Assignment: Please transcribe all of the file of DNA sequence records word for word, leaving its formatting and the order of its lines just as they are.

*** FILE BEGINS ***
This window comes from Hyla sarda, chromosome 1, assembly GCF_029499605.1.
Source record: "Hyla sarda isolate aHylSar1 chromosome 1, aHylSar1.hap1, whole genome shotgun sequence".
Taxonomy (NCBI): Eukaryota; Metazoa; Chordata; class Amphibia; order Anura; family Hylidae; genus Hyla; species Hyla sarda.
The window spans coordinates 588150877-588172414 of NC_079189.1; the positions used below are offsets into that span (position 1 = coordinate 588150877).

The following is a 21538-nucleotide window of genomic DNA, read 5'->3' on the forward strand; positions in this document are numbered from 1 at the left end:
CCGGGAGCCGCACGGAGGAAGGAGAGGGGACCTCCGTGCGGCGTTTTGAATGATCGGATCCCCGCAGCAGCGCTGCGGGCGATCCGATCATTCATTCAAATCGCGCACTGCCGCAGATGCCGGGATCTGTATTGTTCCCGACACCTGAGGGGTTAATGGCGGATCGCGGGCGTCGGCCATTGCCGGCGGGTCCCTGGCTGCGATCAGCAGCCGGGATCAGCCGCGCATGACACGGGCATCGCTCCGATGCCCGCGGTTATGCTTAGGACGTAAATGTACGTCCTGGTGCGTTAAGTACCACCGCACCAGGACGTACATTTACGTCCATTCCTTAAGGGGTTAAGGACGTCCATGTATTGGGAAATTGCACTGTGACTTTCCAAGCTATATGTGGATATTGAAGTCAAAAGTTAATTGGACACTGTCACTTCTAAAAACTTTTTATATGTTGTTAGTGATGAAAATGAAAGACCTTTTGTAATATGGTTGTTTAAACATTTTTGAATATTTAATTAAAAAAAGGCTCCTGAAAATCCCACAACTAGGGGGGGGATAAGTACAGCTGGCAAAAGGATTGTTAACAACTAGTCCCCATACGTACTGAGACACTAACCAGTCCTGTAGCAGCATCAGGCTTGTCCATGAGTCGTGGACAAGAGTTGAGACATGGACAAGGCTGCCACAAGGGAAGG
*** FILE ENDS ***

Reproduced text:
This window comes from Hyla sarda, chromosome 1, assembly GCF_029499605.1.
Source record: "Hyla sarda isolate aHylSar1 chromosome 1, aHylSar1.hap1, whole genome shotgun sequence".
Taxonomy (NCBI): Eukaryota; Metazoa; Chordata; class Amphibia; order Anura; family Hylidae; genus Hyla; species Hyla sarda.
The window spans coordinates 588150877-588172414 of NC_079189.1; the positions used below are offsets into that span (position 1 = coordinate 588150877).

The following is a 21538-nucleotide window of genomic DNA, read 5'->3' on the forward strand; positions in this document are numbered from 1 at the left end:
CCGGGAGCCGCACGGAGGAAGGAGAGGGGACCTCCGTGCGGCGTTTTGAATGATCGGATCCCCGCAGCAGCGCTGCGGGCGATCCGATCATTCATTCAAATCGCGCACTGCCGCAGATGCCGGGATCTGTATTGTTCCCGACACCTGAGGGGTTAATGGCGGATCGCGGGCGTCGGCCATTGCCGGCGGGTCCCTGGCTGCGATCAGCAGCCGGGATCAGCCGCGCATGACACGGGCATCGCTCCGATGCCCGCGGTTATGCTTAGGACGTAAATGTACGTCCTGGTGCGTTAAGTACCACCGCACCAGGACGTACATTTACGTCCATTCCTTAAGGGGTTAAGGACGTCCATGTATTGGGAAATTGCACTGTGACTTTCCAAGCTATATGTGGATATTGAAGTCAAAAGTTAATTGGACACTGTCACTTCTAAAAACTTTTTATATGTTGTTAGTGATGAAAATGAAAGACCTTTTGTAATATGGTTGTTTAAACATTTTTGAATATTTAATTAAAAAAAGGCTCCTGAAAATCCCACAACTAGGGGGGGGATAAGTACAGCTGGCAAAAGGATTGTTAACAACTAGTCCCCATACGTACTGAGACACTAACCAGTCCTGTAGCAGCATCAGGCTTGTCCATGAGTCGTGGACAAGAGTTGAGACATGGACAAGGCTGCCACAAGGGAAGG